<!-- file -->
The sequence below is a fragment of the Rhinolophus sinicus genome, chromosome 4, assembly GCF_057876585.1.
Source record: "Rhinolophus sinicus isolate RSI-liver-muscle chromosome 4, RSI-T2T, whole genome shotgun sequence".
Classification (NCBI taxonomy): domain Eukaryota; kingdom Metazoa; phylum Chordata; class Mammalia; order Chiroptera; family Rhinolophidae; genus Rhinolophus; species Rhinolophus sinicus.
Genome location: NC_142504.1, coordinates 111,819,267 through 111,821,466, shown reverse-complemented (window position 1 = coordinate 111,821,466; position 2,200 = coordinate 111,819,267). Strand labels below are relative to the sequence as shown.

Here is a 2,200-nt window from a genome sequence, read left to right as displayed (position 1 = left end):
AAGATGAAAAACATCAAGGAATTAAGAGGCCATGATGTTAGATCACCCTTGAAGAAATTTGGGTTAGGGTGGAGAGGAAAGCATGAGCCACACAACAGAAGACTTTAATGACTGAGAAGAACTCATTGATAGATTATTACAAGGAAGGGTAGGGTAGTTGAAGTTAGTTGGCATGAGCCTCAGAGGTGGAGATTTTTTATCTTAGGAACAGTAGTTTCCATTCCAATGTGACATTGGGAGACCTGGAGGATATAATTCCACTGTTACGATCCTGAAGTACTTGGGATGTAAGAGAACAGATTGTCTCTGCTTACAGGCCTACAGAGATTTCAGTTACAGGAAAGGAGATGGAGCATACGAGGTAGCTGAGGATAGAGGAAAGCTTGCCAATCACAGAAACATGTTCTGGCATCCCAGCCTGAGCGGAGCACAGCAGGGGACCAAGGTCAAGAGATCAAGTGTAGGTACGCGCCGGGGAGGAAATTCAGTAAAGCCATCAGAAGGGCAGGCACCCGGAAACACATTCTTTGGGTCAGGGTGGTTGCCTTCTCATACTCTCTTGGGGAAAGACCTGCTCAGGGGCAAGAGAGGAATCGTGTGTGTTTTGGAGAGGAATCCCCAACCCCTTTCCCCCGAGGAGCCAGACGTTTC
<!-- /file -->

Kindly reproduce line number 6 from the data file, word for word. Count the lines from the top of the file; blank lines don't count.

AAGATGAAAAACATCAAGGAATTAAGAGGCCATGATGTTAGATCACCCTTGAAGAAATTTGGGTTAGGGTGGAGAGGAAAGCATGAGCCACACAACAGAAGACTTTAATGACTGAGAAGAACTCATTGATAGATTATTACAAGGAAGGGTAGGGTAGTTGAAGTTAGTTGGCATGAGCCTCAGAGGTGGAGATTTTTTATCTTAGGAACAGTAGTTTCCATTCCAATGTGACATTGGGAGACCTGGAGGATATAATTCCACTGTTACGATCCTGAAGTACTTGGGATGTAAGAGAACAGATTGTCTCTGCTTACAGGCCTACAGAGATTTCAGTTACAGGAAAGGAGATGGAGCATACGAGGTAGCTGAGGATAGAGGAAAGCTTGCCAATCACAGAAACATGTTCTGGCATCCCAGCCTGAGCGGAGCACAGCAGGGGACCAAGGTCAAGAGATCAAGTGTAGGTACGCGCCGGGGAGGAAATTCAGTAAAGCCATCAGAAGGGCAGGCACCCGGAAACACATTCTTTGGGTCAGGGTGGTTGCCTTCTCATACTCTCTTGGGGAAAGACCTGCTCAGGGGCAAGAGAGGAATCGTGTGTGTTTTGGAGAGGAATCCCCAACCCCTTTCCCCCGAGGAGCCAGACGTTTC